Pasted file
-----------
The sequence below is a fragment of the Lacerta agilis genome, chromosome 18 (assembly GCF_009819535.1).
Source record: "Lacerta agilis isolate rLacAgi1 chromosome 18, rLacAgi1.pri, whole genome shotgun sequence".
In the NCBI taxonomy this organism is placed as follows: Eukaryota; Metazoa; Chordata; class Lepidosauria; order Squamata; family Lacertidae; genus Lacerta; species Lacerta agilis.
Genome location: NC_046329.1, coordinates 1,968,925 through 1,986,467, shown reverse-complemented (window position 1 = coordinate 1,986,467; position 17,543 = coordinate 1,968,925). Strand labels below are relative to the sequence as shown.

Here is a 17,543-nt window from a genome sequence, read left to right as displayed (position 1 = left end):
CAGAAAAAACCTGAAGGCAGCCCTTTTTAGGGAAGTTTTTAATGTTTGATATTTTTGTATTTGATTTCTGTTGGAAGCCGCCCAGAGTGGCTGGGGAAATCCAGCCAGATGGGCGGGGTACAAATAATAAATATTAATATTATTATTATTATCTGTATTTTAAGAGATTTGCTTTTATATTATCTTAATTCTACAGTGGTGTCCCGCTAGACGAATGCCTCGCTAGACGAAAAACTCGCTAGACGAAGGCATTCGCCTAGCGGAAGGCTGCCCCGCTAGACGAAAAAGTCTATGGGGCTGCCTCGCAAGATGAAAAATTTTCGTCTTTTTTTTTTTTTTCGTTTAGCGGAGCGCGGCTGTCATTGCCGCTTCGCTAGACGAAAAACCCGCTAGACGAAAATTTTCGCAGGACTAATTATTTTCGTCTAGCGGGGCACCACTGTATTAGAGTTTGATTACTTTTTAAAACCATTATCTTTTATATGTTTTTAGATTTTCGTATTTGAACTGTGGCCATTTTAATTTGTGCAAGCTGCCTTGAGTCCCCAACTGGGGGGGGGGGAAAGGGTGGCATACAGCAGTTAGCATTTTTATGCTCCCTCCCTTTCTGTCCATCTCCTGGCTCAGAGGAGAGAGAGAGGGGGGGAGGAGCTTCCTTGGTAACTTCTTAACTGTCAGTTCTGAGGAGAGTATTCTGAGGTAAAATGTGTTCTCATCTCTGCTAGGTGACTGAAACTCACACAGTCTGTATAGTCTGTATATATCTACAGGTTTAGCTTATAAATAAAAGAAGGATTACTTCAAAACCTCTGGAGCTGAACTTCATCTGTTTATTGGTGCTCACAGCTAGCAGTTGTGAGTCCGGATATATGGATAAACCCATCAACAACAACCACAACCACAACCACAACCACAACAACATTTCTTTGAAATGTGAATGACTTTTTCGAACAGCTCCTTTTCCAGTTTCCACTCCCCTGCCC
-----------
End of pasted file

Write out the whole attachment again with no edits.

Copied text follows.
The sequence below is a fragment of the Lacerta agilis genome, chromosome 18 (assembly GCF_009819535.1).
Source record: "Lacerta agilis isolate rLacAgi1 chromosome 18, rLacAgi1.pri, whole genome shotgun sequence".
In the NCBI taxonomy this organism is placed as follows: Eukaryota; Metazoa; Chordata; class Lepidosauria; order Squamata; family Lacertidae; genus Lacerta; species Lacerta agilis.
Genome location: NC_046329.1, coordinates 1,968,925 through 1,986,467, shown reverse-complemented (window position 1 = coordinate 1,986,467; position 17,543 = coordinate 1,968,925). Strand labels below are relative to the sequence as shown.

Here is a 17,543-nt window from a genome sequence, read left to right as displayed (position 1 = left end):
CAGAAAAAACCTGAAGGCAGCCCTTTTTAGGGAAGTTTTTAATGTTTGATATTTTTGTATTTGATTTCTGTTGGAAGCCGCCCAGAGTGGCTGGGGAAATCCAGCCAGATGGGCGGGGTACAAATAATAAATATTAATATTATTATTATTATCTGTATTTTAAGAGATTTGCTTTTATATTATCTTAATTCTACAGTGGTGTCCCGCTAGACGAATGCCTCGCTAGACGAAAAACTCGCTAGACGAAGGCATTCGCCTAGCGGAAGGCTGCCCCGCTAGACGAAAAAGTCTATGGGGCTGCCTCGCAAGATGAAAAATTTTCGTCTTTTTTTTTTTTTTCGTTTAGCGGAGCGCGGCTGTCATTGCCGCTTCGCTAGACGAAAAACCCGCTAGACGAAAATTTTCGCAGGACTAATTATTTTCGTCTAGCGGGGCACCACTGTATTAGAGTTTGATTACTTTTTAAAACCATTATCTTTTATATGTTTTTAGATTTTCGTATTTGAACTGTGGCCATTTTAATTTGTGCAAGCTGCCTTGAGTCCCCAACTGGGGGGGGGGGAAAGGGTGGCATACAGCAGTTAGCATTTTTATGCTCCCTCCCTTTCTGTCCATCTCCTGGCTCAGAGGAGAGAGAGAGGGGGGGAGGAGCTTCCTTGGTAACTTCTTAACTGTCAGTTCTGAGGAGAGTATTCTGAGGTAAAATGTGTTCTCATCTCTGCTAGGTGACTGAAACTCACACAGTCTGTATAGTCTGTATATATCTACAGGTTTAGCTTATAAATAAAAGAAGGATTACTTCAAAACCTCTGGAGCTGAACTTCATCTGTTTATTGGTGCTCACAGCTAGCAGTTGTGAGTCCGGATATATGGATAAACCCATCAACAACAACCACAACCACAACCACAACCACAACAACATTTCTTTGAAATGTGAATGACTTTTTCGAACAGCTCCTTTTCCAGTTTCCACTCCCCTGCCC